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8 Responses to Smoke gets in your lungs

  1. Joe Camel says:

    The fact that you bitch about a wisp of cigarette smoke while breathing a couple pounds of car exhaust and industrial fumes a day indicates a need for a brain transplant.

    You may get a sadistic ego trip kicking smokers around with the permission of corrupt politicians, but I’d be afraid of getting my own arse kicked if I were you.

  2. SilverTiger says:

    Nice argument. By that logic we shouldn’t bitch about getting burgled or mugged as long as people are being murdered.

    The point is that we shouldn’t have to put up with any pollution, the smoker’s or the car driver’s.

    And in case you’re wondering, I don’t drive.

  3. Joe Camel says:

    Well,I smoke and drive and the idea that I need your permission for either one gives me the RED ASS.

  4. SilverTiger says:

    You don’t need my permission to drive or smoke, as you very well know, so the remark is without force.

    I am giving my opinion on the smoking law in England. You are entitled to disagree with my opinion and I am happy to discuss the topic with you sensibly but not to trade insults.

    If you wish to make a case against the smoking ban (do you even know its provisions?), then it would serve your purpose better to give thoughtful reasons. Just shouting at me doesn’t help your case.

  5. Joe Camel says:

    Look, Silver.

    Neither your opinion nor mine is worth warm spit because the smoking law is the work of politicians corrupted by and subject to the dictates of the World Health Organization, Google “FCTC” to get smart about it.

    You may have an opinion about smoking–chances are your opinion was different ten years ago before antismokers were given the upper hand — but what is your opinion about an international dictatorship of an obscenely rich medical establishment?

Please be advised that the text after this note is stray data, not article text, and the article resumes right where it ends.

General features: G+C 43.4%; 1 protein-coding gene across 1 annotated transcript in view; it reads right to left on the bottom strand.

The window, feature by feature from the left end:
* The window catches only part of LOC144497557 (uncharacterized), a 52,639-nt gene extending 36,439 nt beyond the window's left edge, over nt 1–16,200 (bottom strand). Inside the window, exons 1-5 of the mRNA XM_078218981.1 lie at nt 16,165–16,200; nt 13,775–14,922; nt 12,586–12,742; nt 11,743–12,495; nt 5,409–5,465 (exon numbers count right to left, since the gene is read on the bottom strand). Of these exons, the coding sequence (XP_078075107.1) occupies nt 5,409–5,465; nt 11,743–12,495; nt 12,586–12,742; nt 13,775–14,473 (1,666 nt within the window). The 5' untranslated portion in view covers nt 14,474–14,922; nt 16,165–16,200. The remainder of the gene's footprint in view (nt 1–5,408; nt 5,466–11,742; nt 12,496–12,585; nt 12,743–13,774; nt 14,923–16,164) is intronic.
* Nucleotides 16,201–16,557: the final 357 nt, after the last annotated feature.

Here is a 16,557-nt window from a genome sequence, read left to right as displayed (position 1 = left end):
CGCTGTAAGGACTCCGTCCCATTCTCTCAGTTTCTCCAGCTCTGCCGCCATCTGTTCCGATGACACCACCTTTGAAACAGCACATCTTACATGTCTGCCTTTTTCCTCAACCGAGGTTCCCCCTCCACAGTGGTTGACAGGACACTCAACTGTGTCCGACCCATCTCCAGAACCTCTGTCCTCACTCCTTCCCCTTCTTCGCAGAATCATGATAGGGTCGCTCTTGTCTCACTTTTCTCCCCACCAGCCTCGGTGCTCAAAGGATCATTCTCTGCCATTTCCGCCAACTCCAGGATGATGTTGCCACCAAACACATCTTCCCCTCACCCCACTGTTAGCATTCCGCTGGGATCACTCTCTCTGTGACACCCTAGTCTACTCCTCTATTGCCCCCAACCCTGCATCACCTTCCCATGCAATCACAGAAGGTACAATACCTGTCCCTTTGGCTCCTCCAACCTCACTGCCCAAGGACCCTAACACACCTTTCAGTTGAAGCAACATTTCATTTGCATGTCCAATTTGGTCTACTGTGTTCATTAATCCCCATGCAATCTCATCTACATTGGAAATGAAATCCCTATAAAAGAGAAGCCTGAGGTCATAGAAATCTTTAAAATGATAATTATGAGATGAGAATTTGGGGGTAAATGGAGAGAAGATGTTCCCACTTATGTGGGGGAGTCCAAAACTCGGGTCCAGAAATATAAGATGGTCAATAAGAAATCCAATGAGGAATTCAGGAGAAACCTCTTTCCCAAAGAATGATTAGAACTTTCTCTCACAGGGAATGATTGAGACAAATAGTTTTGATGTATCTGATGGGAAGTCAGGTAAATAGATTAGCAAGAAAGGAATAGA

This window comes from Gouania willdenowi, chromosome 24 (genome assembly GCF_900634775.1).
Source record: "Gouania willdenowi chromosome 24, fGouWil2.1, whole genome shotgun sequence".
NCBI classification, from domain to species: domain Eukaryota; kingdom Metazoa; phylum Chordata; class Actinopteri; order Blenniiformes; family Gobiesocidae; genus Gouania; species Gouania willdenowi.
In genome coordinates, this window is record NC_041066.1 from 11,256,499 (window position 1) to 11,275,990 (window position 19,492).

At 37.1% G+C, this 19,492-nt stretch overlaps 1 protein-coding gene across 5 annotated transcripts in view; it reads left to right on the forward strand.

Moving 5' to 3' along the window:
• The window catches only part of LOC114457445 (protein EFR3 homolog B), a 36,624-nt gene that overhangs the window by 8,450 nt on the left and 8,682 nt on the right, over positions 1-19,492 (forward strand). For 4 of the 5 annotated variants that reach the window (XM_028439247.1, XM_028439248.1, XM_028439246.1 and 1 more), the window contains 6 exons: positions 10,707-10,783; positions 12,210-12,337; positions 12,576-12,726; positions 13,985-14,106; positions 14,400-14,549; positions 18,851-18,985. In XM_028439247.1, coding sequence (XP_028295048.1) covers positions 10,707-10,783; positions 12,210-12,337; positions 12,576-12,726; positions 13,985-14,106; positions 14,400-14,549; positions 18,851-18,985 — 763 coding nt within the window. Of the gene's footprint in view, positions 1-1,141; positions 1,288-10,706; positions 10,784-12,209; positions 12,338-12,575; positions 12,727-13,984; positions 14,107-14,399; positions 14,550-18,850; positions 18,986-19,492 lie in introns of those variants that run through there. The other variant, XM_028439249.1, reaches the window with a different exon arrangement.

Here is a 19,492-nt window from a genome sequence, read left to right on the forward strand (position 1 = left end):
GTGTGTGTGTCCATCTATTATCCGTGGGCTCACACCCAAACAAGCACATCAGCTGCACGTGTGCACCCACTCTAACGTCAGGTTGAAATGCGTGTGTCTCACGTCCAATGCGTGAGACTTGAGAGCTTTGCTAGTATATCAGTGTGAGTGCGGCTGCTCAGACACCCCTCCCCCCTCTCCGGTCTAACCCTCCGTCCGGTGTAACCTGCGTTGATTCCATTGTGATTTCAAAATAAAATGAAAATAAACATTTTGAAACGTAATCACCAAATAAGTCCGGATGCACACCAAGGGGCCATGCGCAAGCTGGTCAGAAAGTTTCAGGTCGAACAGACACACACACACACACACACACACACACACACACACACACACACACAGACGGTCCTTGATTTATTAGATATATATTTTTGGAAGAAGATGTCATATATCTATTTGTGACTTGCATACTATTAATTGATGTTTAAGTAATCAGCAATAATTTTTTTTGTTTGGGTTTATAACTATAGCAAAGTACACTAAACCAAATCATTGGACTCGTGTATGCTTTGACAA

It’s not just being fined for smoking or not wearing a seat belt– its being treated like livestock to maximize the power and profits of medicine men.

    If you sincerely want to discuss this nightmare you can start by logging onto
    FORCES INTERNATIONAL, an anti-healthist website.

    If you are one of the rectums who want to deprive a billion people of the benefits of tobacco because it makes your clothes stink of something besides sweat , we have nothing to discuss. OK?

  6. SilverTiger says:

    Fine, let’s leave it there, then.

  7. baralbion says:

    If you engage in the self-indulgent activity of smoking, or choose not to wear a seat belt, why should I have to pay through my taxes for your treatment in hospital when you subsequently need it?

  8. gimper30 says:

    Your problem is a classic case of departmentalization. You choose to read and buy into the epidemological association, i.e. junk science, between smoking and your health at the expense of any scientific proof. Try spreading your wings a bit so you look at all sides of the issue. People who can’t do this are either lacking intelligence or are in the pay of the pharmaceutical giants. Your OOH, is that smoke I smell is not enough.